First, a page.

Still, Brenk had dealers fully engaged, and nodding their heads vigorously, during her HR presentation.
She painted a scary statistical picture of the vast number of “middle-skilled” jobs available versus the paltry number of workers available for this class of employment. She blames the disparity, in part, on America’s over-emphasis of four-year degrees and (when everyone had four-year degrees) advanced degrees like MBAs.
Meanwhile, trade school carries a stigma, starting in high school, where “the kids who went to vo-tech were like separated from all the other kids.”
Brenk suggested a slew of non-traditional hiring places and practices for finding or developing mid-skilled workers.
The Department of Labor, for example, has an apprenticeship program. Who knew? Brenk herself always chats up Uber drivers, and hands out her cards because many of them are looking for full-time gigs. And, as she explains, “there are multiple nonprofits in your area that want to help you find people. They want to help you put people back to work.”
The biggest takeaway from her presentation, however, was the suggestion that managers conduct regular “stay” interviews with employees. Employers are great at conducting exit interviews when a worker leaves, but it’s more important to keep them in the first place.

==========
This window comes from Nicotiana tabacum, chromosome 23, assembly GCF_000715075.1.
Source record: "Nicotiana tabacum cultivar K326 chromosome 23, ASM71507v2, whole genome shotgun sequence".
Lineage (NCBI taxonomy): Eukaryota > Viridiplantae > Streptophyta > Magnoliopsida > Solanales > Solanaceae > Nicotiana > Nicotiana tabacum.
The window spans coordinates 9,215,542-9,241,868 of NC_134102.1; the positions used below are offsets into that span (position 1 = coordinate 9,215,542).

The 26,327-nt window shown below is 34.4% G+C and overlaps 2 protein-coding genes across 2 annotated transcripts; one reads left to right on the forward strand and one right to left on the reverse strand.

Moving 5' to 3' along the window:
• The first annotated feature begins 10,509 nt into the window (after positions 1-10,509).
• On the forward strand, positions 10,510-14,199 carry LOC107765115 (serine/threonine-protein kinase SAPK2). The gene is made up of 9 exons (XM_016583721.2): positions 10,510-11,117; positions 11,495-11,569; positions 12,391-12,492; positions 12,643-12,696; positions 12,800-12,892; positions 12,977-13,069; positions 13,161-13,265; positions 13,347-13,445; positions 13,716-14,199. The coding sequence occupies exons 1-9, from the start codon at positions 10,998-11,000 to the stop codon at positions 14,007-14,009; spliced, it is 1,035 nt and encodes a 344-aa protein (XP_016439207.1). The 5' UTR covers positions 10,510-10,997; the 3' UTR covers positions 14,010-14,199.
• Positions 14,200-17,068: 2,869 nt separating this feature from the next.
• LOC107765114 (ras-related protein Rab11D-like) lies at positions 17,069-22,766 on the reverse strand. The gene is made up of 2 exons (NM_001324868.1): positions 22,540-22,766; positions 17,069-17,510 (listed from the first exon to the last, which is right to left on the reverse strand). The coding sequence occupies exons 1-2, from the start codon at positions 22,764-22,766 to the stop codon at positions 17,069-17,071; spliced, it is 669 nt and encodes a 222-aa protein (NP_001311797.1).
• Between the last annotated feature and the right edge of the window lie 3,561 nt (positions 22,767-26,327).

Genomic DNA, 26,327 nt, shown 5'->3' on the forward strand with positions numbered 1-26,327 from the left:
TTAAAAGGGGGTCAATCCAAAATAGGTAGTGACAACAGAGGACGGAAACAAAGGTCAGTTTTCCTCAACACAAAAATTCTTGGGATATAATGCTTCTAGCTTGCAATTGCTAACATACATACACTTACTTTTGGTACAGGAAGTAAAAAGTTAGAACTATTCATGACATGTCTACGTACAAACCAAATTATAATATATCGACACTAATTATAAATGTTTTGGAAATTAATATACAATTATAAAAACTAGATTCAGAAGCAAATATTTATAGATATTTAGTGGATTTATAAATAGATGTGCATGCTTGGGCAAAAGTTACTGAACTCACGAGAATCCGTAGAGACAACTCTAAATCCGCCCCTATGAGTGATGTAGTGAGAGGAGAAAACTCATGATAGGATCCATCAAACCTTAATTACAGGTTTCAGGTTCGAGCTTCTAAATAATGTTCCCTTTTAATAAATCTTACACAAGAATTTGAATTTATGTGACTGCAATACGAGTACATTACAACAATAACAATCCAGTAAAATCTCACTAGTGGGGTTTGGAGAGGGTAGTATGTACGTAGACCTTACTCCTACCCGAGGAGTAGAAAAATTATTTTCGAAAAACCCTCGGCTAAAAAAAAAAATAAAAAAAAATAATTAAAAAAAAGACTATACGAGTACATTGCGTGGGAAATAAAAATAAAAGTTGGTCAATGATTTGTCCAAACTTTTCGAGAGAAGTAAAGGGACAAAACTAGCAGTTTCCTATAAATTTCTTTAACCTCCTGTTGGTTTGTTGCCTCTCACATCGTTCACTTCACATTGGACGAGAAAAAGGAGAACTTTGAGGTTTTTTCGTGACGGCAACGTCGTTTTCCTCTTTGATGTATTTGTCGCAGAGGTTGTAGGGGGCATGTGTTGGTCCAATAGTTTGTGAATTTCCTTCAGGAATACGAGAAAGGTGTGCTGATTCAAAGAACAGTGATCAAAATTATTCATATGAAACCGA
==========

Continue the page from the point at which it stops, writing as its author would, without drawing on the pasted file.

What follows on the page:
“Why do you stay?” you should ask. “What would you leave for?”
CE Pro will share more of Brenk’s insights in an upcoming feature about the labor market.
The economic bubble is going to burst soon, Glikes warned. He urged dealers to get ahead of the certain slowdown by shoring up their websites and social presence.
The old standby of “referrals is not going to work,” he said. “You’re going to have to rise out of the foxhole and be visible.”
Helping with that visibility is One Firefly, an Azione partner that provides marketing services for the channel.
Prior to the conference, One Firefly performed website audits for every Azione dealer, grading two-thirds of them a big fat “F.”
When attendees received their individualized report cards, some wept. But One Firefly’s Ron Callis presented some very simple fixes – little things like putting the dealer’s location at the top and bottom of the website.
“Do they [visitors] quickly know you service their community?” he asked.
Bad News: Housing Shortages, Plagues, and Worse
Besides the challenging labor market and the sad state of dealer websites, Glikes had plenty more bad news to share at the conference – slide after slide of bad news: housing shortages, impending inflation due to tariffs, wage hikes, locusts, the plague “and here’s another slide showing a lot of bad news,” he said rushing by it.
On top of the broader economic challenges, Azione the organization was hit with a double whammy because dealers weren’t growing their sales enough with Azione vendors.
Year-to-date, dealer purchases from vendor partners were up less than 11% over the previous yea.
“I’m not happy with the growth,” Glikes said, imploring dealers to drop three non-Azione vendors while adding three new Azione vendors to their line cards. Dealers shuddered in their seats.
Glikes often reminds dealers that Azione keeps its vendor roster small to provide more concentrated revenue streams from dealers. In return, vendors provide generous support to the group and individual dealers.
Azione currently has about 50 vendors supporting roughly 200 dealers.
“Our competitors have twice as many vendors as us,” he said. “One group has 70+ vendors and 50 dealers!” (at which point attendees looked around quizzically, wondering which group that could possibly be.)